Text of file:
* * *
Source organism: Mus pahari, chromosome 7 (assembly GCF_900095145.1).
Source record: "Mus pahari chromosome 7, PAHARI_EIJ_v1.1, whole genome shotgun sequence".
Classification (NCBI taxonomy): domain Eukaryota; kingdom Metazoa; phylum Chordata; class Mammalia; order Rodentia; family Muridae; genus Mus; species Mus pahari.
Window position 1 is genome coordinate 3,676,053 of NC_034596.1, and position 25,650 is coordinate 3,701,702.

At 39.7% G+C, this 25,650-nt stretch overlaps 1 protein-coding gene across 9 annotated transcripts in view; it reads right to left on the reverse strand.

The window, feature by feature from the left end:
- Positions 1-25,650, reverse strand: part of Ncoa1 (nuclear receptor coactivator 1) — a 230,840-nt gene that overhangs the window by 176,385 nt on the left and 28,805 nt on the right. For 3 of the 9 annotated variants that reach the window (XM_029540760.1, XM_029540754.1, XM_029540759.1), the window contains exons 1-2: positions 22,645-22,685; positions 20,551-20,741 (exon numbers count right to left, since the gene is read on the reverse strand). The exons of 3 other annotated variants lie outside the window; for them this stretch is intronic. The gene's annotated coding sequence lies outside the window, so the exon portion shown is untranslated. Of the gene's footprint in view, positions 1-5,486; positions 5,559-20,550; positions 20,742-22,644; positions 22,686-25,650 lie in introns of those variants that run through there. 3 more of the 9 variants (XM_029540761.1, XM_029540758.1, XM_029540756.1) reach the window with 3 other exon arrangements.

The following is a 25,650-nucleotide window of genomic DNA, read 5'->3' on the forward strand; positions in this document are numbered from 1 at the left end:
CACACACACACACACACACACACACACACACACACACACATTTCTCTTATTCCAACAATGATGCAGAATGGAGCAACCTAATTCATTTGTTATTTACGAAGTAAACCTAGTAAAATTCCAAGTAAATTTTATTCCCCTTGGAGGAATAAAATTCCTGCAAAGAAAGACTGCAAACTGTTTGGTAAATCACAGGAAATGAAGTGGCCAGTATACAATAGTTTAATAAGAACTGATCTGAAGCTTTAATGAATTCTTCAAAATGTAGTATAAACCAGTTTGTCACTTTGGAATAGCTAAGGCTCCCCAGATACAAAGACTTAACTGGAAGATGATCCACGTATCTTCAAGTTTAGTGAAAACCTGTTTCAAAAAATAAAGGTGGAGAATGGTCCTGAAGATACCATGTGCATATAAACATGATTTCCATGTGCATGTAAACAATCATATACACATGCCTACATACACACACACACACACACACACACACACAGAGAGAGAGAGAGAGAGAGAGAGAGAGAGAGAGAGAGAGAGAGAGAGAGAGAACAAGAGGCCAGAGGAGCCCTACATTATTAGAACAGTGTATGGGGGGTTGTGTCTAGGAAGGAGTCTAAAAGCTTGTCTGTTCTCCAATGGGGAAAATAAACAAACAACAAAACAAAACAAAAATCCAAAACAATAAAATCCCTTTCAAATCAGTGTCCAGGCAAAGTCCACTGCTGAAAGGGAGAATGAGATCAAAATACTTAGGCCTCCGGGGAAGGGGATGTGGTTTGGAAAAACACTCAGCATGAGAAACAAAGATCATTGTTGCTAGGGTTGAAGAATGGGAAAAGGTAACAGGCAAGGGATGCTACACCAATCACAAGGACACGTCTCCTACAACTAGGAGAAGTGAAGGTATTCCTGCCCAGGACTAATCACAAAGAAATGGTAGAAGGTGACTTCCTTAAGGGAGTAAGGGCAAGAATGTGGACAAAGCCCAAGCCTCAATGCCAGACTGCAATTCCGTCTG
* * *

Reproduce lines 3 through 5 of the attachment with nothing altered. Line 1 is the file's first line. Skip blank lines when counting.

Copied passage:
Classification (NCBI taxonomy): domain Eukaryota; kingdom Metazoa; phylum Chordata; class Mammalia; order Rodentia; family Muridae; genus Mus; species Mus pahari.
Window position 1 is genome coordinate 3,676,053 of NC_034596.1, and position 25,650 is coordinate 3,701,702.

At 39.7% G+C, this 25,650-nt stretch overlaps 1 protein-coding gene across 9 annotated transcripts in view; it reads right to left on the reverse strand.